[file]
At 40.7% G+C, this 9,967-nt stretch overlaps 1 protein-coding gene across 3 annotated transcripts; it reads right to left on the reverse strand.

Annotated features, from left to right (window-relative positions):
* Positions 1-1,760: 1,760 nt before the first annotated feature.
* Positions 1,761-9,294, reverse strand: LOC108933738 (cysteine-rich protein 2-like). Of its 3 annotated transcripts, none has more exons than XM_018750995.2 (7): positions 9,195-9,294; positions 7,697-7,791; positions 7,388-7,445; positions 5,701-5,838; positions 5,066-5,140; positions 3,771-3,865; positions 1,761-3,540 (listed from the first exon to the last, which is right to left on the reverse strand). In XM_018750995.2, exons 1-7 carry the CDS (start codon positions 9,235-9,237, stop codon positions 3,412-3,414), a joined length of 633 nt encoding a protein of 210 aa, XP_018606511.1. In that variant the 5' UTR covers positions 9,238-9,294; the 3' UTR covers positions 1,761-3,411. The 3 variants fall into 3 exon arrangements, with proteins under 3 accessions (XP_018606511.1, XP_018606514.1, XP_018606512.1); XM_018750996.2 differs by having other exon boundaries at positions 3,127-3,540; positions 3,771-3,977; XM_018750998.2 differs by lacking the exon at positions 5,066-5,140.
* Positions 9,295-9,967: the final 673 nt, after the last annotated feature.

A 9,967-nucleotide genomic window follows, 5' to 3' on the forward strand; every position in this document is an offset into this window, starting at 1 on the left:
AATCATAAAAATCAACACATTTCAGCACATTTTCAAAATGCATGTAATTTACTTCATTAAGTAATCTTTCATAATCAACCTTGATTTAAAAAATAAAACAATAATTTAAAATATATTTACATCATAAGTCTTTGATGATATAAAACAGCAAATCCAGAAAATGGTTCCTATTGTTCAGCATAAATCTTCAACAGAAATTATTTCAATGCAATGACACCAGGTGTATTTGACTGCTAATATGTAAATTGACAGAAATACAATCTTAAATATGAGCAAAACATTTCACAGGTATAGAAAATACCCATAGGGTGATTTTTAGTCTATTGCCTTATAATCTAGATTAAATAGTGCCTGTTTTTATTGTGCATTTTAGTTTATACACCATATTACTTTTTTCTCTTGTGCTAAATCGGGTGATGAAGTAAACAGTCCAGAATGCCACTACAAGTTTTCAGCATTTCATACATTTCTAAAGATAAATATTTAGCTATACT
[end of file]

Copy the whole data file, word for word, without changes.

At 40.7% G+C, this 9,967-nt stretch overlaps 1 protein-coding gene across 3 annotated transcripts; it reads right to left on the reverse strand.

Annotated features, from left to right (window-relative positions):
* Positions 1-1,760: 1,760 nt before the first annotated feature.
* Positions 1,761-9,294, reverse strand: LOC108933738 (cysteine-rich protein 2-like). Of its 3 annotated transcripts, none has more exons than XM_018750995.2 (7): positions 9,195-9,294; positions 7,697-7,791; positions 7,388-7,445; positions 5,701-5,838; positions 5,066-5,140; positions 3,771-3,865; positions 1,761-3,540 (listed from the first exon to the last, which is right to left on the reverse strand). In XM_018750995.2, exons 1-7 carry the CDS (start codon positions 9,235-9,237, stop codon positions 3,412-3,414), a joined length of 633 nt encoding a protein of 210 aa, XP_018606511.1. In that variant the 5' UTR covers positions 9,238-9,294; the 3' UTR covers positions 1,761-3,411. The 3 variants fall into 3 exon arrangements, with proteins under 3 accessions (XP_018606511.1, XP_018606514.1, XP_018606512.1); XM_018750996.2 differs by having other exon boundaries at positions 3,127-3,540; positions 3,771-3,977; XM_018750998.2 differs by lacking the exon at positions 5,066-5,140.
* Positions 9,295-9,967: the final 673 nt, after the last annotated feature.

A 9,967-nucleotide genomic window follows, 5' to 3' on the forward strand; every position in this document is an offset into this window, starting at 1 on the left:
AATCATAAAAATCAACACATTTCAGCACATTTTCAAAATGCATGTAATTTACTTCATTAAGTAATCTTTCATAATCAACCTTGATTTAAAAAATAAAACAATAATTTAAAATATATTTACATCATAAGTCTTTGATGATATAAAACAGCAAATCCAGAAAATGGTTCCTATTGTTCAGCATAAATCTTCAACAGAAATTATTTCAATGCAATGACACCAGGTGTATTTGACTGCTAATATGTAAATTGACAGAAATACAATCTTAAATATGAGCAAAACATTTCACAGGTATAGAAAATACCCATAGGGTGATTTTTAGTCTATTGCCTTATAATCTAGATTAAATAGTGCCTGTTTTTATTGTGCATTTTAGTTTATACACCATATTACTTTTTTCTCTTGTGCTAAATCGGGTGATGAAGTAAACAGTCCAGAATGCCACTACAAGTTTTCAGCATTTCATACATTTCTAAAGATAAATATTTAGCTATACT